Sunday, September 05, 2004

Sour grapes from the Peanut Gallery

Let me take a wild guess: Barry Bonds once stiffed Neil Hayes for an interview. Or blew him off when Hayes was on deadline and desperate for something newsworthy. Or urinated in his Cha-Cha Bowl. Or something.

Neil Hayes is a columnist for the Contra Costa Times in the East Bay, and a contributing writer for MSNBC. In an article on that latter site, Hayes not only raises the oft-repeated chestnut that Bonds is an inferior player to Babe Ruth, but also claims that Bonds is inferior as an all-around player to Henry Aaron, Willie Mays, and Joe DiMaggio.

DiMaggio? You've got to be joking.

Look, Aaron himself says that Bonds is superior to Ruth. Hayes quotes the retired Braves slugger in his own article:
"You have to say in this generation, and I’m sure it’s going to be argued and debated among sportswriters and others, people will say Babe Ruth was the greatest, and I wish them all the luck in the world, but you have to put Barry a little past Babe Ruth."
If I have to judge between the baseball opinion of the all-time home run king and Hall of Famer, and a writer who probably — like most of his local peers — has been pushed aside and walked over by the Giants' sometimes-surly superstar...well, call me kooky, but I'm giving the nod to Hammerin' Hank.

No one asked Aaron, but I'm sure that in his heart of hearts he also knows Bonds is a better player than he was. Make no mistake: Aaron, despite his home run and RBI records, may be the most seriously underrated man in the top echelon of players all-time. You could hit 30 homers, a pretty solid number, every season for 25 years — and almost nobody plays that long — and still be five dingers shy of Hank. But Aaron, as good as he was (and he was a terrific defensive outfielder and baserunner as well as hitter), didn't scare people into changing their entire game plan the way Bonds does. Neither did Willie Mays, who was a better all-around player than Aaron, and probably the best of all until his godson came along.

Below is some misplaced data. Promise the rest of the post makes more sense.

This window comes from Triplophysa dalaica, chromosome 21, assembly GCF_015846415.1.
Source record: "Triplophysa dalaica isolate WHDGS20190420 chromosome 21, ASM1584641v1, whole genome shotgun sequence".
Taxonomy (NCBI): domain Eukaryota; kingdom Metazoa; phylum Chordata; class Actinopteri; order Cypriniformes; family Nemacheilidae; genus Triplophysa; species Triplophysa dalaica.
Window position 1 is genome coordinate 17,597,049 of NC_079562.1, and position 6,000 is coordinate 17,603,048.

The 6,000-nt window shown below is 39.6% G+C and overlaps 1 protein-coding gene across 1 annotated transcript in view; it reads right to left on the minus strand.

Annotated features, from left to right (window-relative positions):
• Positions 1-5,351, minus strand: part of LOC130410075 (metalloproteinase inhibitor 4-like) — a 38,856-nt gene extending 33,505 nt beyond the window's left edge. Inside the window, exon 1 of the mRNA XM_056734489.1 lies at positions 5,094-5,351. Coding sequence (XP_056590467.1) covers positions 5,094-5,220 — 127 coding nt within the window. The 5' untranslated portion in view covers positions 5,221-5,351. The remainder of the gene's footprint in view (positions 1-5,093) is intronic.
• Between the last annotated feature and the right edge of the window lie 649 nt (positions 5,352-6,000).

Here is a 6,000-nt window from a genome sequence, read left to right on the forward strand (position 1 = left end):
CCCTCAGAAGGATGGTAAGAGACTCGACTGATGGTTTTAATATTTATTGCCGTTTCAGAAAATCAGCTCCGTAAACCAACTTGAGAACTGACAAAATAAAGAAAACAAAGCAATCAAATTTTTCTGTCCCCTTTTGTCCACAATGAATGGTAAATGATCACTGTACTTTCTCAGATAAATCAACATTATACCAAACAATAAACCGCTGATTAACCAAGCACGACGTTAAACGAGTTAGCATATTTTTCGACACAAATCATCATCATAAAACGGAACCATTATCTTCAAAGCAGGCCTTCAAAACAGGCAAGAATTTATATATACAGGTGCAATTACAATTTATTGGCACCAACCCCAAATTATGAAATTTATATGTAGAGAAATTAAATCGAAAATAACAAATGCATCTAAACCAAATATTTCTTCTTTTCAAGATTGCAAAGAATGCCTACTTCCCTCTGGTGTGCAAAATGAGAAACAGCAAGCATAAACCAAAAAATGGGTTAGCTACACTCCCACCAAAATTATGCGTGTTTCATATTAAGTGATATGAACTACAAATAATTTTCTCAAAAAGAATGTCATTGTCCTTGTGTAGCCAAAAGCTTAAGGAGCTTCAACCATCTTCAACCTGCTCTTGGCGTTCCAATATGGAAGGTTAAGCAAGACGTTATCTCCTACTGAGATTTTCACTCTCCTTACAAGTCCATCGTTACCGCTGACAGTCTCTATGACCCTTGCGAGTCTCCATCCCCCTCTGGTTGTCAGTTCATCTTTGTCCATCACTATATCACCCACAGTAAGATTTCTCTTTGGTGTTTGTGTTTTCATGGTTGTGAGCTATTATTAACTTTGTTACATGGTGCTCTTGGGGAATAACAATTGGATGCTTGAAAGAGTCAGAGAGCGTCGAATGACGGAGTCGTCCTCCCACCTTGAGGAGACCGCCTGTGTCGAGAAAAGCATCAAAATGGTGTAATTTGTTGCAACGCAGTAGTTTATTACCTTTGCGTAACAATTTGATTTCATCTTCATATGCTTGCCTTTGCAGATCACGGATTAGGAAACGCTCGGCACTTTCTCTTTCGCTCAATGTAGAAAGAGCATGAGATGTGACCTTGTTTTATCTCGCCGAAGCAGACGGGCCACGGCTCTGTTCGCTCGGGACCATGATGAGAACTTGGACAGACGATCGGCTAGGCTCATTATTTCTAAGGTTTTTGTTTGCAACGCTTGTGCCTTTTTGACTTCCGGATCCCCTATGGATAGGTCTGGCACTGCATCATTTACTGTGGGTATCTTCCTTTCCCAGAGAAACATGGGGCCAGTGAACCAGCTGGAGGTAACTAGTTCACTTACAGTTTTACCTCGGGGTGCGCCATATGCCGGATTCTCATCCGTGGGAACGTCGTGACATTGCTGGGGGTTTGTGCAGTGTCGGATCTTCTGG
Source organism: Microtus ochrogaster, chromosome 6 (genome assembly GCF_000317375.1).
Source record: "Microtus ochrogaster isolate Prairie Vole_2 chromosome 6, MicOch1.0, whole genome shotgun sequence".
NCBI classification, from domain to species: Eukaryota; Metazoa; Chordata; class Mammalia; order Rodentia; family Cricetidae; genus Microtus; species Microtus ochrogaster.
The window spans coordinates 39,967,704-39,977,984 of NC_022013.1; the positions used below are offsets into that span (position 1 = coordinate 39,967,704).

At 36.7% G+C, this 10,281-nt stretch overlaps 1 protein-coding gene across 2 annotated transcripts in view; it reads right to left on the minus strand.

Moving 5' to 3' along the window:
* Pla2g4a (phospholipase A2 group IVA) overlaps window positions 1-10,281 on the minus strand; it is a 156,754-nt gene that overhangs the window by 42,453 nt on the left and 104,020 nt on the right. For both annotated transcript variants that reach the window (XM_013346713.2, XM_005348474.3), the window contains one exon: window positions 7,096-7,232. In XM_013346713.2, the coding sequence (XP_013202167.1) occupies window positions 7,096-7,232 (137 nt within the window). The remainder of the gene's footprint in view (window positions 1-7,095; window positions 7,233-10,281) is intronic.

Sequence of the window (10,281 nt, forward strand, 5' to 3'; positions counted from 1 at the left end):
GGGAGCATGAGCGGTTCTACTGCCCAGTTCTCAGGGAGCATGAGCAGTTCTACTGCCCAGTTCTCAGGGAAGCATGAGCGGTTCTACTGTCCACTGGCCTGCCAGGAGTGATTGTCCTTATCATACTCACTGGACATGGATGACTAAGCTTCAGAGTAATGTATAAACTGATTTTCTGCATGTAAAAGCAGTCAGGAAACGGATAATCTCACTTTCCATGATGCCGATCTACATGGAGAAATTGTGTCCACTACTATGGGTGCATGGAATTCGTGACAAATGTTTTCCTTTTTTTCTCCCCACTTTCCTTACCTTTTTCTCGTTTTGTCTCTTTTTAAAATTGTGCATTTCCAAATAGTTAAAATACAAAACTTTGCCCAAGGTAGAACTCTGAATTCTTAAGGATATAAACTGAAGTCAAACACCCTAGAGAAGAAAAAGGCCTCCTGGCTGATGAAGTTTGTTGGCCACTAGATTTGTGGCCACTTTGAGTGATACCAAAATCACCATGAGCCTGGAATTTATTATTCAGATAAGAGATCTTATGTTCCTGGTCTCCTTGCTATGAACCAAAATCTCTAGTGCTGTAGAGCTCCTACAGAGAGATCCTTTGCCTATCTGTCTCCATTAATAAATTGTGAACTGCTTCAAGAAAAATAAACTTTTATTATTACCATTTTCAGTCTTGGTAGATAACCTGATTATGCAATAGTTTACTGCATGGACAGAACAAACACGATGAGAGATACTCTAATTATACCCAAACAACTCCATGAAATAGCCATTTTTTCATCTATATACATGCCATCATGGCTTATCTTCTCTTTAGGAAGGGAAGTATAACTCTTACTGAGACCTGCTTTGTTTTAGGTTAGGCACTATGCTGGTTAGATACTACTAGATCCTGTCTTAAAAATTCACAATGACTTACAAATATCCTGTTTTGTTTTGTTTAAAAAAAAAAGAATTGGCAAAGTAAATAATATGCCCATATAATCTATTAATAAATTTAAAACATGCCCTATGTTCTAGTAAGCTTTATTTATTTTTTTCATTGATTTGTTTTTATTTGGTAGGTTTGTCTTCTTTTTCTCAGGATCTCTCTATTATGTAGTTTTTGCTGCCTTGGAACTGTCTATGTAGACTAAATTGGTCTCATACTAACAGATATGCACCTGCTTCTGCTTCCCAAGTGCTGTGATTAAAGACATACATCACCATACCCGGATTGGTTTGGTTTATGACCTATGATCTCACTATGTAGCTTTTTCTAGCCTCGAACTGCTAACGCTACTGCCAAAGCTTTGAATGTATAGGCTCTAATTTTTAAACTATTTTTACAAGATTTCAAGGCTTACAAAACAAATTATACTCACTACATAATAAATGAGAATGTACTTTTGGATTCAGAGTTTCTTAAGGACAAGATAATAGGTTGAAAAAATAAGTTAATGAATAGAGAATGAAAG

And DiMaggio? Again, you've got to be joking. I could name 25 players who were better than DiMaggio, and probably leave a few people off the list who should be on it. DiMaggio was as overrated as Aaron was underrated. He may well have been the most overrated star player in the history of baseball, all because of one lucky streak wherein he hit in an incredible 56 consecutive games.

The true mark of a warrior is the fear he instills in his enemies. No one has ever terrified opposing managers, pitchers, catchers, and fielders the way Bonds does daily. And the amazing thing is the success he has despite the drastic measures most teams take against him — the incessant intentional walks, the infield shifts, the wall-hugging outfield stances, the too-careful pitching. Still he crashes homer after homer, and leads the league in batting average, slugging and on-base percentage. Leads, heck — the guys in second in those categories are flyspecks in Bonds's rear-view mirror.

Hayes raises the old argument that Ruth was a great pitcher as well as hitter, and of course Bonds never pitched. That's a little like saying Joe Montana wasn't a great quarterback because he didn't have to play both sides of the ball. Ruth played in an era when that kind of two-level dominance was possible, because he was so much better than anyone he ever played against. Bonds has spent his entire career as a contemporary with some of the greatest power hitters ever — Sosa, Griffey, A-Rod, et al. He's faced more dominating pitchers than Ruth ever dreamed about, including devastating closers — a facet of the game that didn't exist in Ruth's day. And he's outshone them all, year after year, for a decade and a half, and is more imposing at 40 than he was at 30. When Ruth was Bonds's age, he was sitting in taverns in his street clothes pickling his liver and bragging about how he used to be somebody.

Unlike Neil Hayes, I don't know Barry Bonds personally. It's quite possible I wouldn't want to hold his hand and sing "Kumbaya" if I did know him as closely as the writers and players who rip him consistently. But I know this: he's the greatest baseball player I've ever seen, and, not coincidentally, he's the best that ever lived.

0 insisted on sticking two cents in:

Post a Comment

<< Home